DIVA spoke to the queer singer-songwriter about her new EP Worlds Within Worlds
BY ELLA GAUCI, IMAGE BY HOLLY MCCANDLESS-DESMOND
Nestled in Finsbury Park’s beloved pub The Faltering Fullback, Molly Burman was engrossed in the weekly pub quiz. It was a Monday night at the “usual” after all. Standing in the smoking area while her friends took a drag, someone approached Molly for her number. The rest is documented in her song Friday Pretty, one of the tracks on her new EP Worlds Within Worlds.
The London-based singer-songwriter has been making music since she can remember. Her debut single Happy Things has over 1 million streams on Spotify alone, and her loyal fans have already been busy streaming her new tracks (Potential is already a fan favourite).
We sat down with Molly to dissect her new EP and the struggles of being a queer musician starting out.
How did you get into music?
I have a pretty musical family. My dad is a guitar teacher but he used to be a bassist in bands and he’s always done music with me. My mum is also a singer and all of my family friends are really musical. I’ve always done music. I think the first performance I did was my school talent show.
I’ve always been a songwriter. The moment that I realised that it was something you could do as a career I was like “Why would I do anything else?!”
What were some of your musical inspirations growing up?
Adele’s album 19. I had that on my mp3 player. I loved Adele so much and I would pretend to be her. My parents also played a lot of Beatles and Bowie when I was growing up so I absorbed it all.
You’ve got a very distinctive sound – how did you find your voice as a musician?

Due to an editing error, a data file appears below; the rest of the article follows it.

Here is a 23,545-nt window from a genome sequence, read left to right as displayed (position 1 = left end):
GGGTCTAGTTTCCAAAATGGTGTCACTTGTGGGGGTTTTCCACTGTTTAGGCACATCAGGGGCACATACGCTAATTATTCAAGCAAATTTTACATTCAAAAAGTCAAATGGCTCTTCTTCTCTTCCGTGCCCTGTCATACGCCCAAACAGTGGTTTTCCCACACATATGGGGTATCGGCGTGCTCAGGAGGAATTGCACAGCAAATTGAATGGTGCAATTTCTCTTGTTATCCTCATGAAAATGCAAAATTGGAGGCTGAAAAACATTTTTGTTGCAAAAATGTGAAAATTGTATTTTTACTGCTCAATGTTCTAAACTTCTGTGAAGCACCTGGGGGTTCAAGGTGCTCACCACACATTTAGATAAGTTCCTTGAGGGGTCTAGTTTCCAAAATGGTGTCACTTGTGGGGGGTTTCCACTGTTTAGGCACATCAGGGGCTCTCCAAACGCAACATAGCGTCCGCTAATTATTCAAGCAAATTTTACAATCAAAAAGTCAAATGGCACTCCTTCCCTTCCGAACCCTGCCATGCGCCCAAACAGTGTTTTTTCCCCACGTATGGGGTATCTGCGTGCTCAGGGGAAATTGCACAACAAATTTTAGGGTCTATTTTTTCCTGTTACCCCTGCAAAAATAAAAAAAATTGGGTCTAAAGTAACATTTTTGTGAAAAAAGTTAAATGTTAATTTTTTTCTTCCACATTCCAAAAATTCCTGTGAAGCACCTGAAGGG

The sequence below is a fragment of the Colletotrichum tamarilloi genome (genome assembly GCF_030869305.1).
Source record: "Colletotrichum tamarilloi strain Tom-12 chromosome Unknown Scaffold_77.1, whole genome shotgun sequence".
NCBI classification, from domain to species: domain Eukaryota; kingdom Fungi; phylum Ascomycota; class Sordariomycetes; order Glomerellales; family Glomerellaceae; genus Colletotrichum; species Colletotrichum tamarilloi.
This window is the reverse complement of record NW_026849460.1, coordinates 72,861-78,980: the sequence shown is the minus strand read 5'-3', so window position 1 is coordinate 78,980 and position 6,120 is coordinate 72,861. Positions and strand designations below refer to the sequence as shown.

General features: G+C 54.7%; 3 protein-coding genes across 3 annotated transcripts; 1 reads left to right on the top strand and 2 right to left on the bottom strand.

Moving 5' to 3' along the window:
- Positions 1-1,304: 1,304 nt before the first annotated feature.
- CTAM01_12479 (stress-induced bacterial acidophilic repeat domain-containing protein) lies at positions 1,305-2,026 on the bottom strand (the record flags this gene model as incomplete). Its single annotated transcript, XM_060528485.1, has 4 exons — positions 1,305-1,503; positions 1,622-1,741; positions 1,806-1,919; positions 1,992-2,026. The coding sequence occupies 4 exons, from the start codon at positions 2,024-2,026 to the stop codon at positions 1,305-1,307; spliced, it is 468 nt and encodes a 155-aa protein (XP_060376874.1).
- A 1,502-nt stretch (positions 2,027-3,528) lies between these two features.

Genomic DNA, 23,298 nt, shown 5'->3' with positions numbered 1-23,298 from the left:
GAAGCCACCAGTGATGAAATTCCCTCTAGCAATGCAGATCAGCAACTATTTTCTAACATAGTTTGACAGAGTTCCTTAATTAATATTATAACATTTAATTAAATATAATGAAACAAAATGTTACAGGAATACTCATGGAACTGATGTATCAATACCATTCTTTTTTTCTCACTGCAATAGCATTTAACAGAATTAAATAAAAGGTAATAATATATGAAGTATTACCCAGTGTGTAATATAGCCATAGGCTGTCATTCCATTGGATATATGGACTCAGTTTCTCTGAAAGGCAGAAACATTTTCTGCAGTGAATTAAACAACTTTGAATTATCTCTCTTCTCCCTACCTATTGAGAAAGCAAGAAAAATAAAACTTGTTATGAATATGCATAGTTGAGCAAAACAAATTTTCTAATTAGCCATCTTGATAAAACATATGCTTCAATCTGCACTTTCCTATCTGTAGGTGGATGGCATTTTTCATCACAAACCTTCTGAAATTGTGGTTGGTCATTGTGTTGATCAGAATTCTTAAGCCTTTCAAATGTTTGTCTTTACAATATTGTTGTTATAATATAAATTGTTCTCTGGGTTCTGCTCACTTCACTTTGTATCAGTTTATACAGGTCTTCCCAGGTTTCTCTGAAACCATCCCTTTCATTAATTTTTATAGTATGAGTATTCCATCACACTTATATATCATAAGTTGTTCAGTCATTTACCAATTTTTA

Up until recently, I would only produce with my dad. We started when I was six or seven, but we seriously started when I was 13. Back then I didn’t realise how music production worked. I always loved having a live band sound in my music – that was always really important for me to have in my music. Recently I’ve been working with other producers which has helped me elevate my music as they bring in new aspects to my sound.
Are you really close with your parents? Do you see bits of them in your music still?
I still live at home with them (London house prices are crazy!). My mum is Irish and sometimes she says she can hear an Irish twang in my singing. There are always little aspects of them in my music. I’m so lucky that I have their encouragement because I know a lot of people have parents who beg them not to be musicians. My parents are like “Someone in the Burman family has to make it”!
What was the process like creating your EP Worlds Within Worlds?
In the beginning, I didn’t realise that I was working towards an EP. Some of the songs like Beautiful People were written in lockdown. Those were written in my room and written purely out of emotion. Those songs are very self-reflective. There are ones about feeling completely numb, feeling like you don’t deserve love, and then being like OMG I’m queer. Those songs are really introspective.
Potential, Pretty Friday and Three Way Heartbreak are the more angry songs. Writing them was very therapeutic. When I had a whole catalogue of songs I realised that they all work quite well together.